re: 10-GigE Vendors Get Cold Feet "What are you smoking, Stu?"

I'm smoking some primo stuff man, it's called reality, and I think you need a hit. In fact, take another.

There's not a single carrier out there who will choose to use Ethernet as their transport technology in the near future. SONET is less expensive, more reliable and provides bandwidth guarantees.

-Stu
CRC_Check 12/4/2012 | 10:14:42 PM
re: 10-GigE Vendors Get Cold Feet ""Is the jitter spec difference making a signficant difference in the overall cost of the port? ""

My view is that in the SONET world you really have GR253 transport at 15xx nm and GR253 access and CO interconnect at 13xx nm.

Good jitter specs were originally needed for transport with all those long spans of non reclocking repeaters. Today good jitter specs are needed for LH DWDM transport for all those high power non reclocking optical repeaters.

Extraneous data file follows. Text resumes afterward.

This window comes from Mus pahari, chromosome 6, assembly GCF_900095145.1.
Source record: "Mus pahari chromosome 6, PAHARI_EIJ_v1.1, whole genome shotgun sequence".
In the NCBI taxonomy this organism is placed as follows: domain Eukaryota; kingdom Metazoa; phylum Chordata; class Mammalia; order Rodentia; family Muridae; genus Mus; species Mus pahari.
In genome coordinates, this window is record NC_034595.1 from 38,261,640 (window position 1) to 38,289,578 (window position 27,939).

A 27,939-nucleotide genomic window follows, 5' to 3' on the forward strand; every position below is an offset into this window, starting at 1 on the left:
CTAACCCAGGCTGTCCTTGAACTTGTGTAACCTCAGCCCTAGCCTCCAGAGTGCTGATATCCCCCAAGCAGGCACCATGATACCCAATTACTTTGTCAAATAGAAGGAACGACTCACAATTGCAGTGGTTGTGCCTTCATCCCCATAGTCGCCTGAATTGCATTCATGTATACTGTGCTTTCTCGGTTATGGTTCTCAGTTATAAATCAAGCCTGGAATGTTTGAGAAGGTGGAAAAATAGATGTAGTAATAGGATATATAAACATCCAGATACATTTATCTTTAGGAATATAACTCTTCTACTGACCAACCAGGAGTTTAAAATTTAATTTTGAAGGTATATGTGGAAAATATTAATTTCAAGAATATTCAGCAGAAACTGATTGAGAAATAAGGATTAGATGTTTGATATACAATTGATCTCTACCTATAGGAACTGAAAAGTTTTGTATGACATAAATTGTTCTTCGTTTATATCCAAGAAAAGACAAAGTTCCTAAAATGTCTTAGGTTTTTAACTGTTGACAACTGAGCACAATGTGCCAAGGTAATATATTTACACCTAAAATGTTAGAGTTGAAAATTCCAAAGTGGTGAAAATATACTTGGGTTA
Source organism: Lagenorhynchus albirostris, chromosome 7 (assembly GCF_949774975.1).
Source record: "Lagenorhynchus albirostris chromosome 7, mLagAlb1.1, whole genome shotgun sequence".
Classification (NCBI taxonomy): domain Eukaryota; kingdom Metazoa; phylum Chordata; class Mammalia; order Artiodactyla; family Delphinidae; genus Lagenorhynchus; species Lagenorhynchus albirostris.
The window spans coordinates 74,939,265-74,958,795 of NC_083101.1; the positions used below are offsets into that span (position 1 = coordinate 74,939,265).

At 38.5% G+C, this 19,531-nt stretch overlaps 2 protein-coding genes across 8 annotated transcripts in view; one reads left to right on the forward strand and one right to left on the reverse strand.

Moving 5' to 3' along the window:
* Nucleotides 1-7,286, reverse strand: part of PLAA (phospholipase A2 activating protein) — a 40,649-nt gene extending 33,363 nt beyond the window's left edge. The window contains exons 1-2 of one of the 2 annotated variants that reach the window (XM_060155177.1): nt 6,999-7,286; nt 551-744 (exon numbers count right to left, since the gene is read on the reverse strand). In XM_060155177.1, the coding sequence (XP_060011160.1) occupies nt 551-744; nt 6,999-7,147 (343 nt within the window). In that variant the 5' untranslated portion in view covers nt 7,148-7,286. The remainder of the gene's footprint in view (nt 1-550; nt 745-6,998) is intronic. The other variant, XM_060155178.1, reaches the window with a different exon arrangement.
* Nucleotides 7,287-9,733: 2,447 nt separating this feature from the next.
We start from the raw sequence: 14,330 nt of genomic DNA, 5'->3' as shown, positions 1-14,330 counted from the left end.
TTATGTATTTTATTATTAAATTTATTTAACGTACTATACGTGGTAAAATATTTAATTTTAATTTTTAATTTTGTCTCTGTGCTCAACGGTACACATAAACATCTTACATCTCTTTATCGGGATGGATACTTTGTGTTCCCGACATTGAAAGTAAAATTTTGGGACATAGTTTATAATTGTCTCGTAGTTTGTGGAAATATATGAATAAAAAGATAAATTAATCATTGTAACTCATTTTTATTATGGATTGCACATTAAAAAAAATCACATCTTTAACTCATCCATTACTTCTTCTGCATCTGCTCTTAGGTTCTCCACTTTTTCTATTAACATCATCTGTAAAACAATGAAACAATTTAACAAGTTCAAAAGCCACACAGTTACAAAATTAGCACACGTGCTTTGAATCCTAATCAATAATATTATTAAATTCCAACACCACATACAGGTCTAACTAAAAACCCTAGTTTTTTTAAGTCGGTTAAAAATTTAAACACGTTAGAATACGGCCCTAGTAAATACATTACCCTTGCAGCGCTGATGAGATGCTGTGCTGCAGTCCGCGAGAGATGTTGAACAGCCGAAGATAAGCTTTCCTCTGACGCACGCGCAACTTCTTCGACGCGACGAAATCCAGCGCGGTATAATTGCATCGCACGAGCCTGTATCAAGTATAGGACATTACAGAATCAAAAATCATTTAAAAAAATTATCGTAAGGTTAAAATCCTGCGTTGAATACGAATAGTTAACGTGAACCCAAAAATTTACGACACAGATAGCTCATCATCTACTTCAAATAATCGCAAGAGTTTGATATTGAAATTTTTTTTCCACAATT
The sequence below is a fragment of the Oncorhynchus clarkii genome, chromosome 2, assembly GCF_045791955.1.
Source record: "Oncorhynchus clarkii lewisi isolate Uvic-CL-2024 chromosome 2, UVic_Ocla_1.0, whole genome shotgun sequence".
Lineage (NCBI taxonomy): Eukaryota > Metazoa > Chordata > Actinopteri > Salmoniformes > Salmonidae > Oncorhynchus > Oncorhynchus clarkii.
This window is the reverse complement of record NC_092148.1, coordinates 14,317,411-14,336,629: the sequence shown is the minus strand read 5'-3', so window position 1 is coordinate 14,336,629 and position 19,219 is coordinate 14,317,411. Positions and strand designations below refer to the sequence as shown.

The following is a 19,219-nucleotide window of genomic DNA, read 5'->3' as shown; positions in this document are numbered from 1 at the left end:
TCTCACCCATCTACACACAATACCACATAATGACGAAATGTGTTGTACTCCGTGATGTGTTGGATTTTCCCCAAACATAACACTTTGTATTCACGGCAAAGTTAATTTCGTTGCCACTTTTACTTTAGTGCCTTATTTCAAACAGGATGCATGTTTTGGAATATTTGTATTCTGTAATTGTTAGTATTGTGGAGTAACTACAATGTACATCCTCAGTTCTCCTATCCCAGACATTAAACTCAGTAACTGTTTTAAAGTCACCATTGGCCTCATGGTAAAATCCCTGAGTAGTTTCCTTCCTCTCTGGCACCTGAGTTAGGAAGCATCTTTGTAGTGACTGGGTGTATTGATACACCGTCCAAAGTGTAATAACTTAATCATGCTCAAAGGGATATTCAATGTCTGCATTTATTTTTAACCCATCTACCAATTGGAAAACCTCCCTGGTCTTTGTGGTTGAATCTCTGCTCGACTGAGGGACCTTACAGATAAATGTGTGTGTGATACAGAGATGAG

In the access and interconnect case at 13xx nm I can't really see the point of keeping such stringent specs, and most datacom and LAN gear is really just GR253 compatible meeting a subset of the specs. 13xx nm won't interoperate directly with 15xx DWDM optical amps and I don't think anybody still really runs 15 spans of nonregenerated SONET with the kinds of long reach technology we have today.

So where does this leave 10Ge? In the WAN case, my view is if it has 15xx nm or DWDM laser its a carrier transport port and it better measure up.
For the LAN case or for 13xx nm SR or IR, there full jitter conformance is probably a waste of money when you look at practical the network topology that results.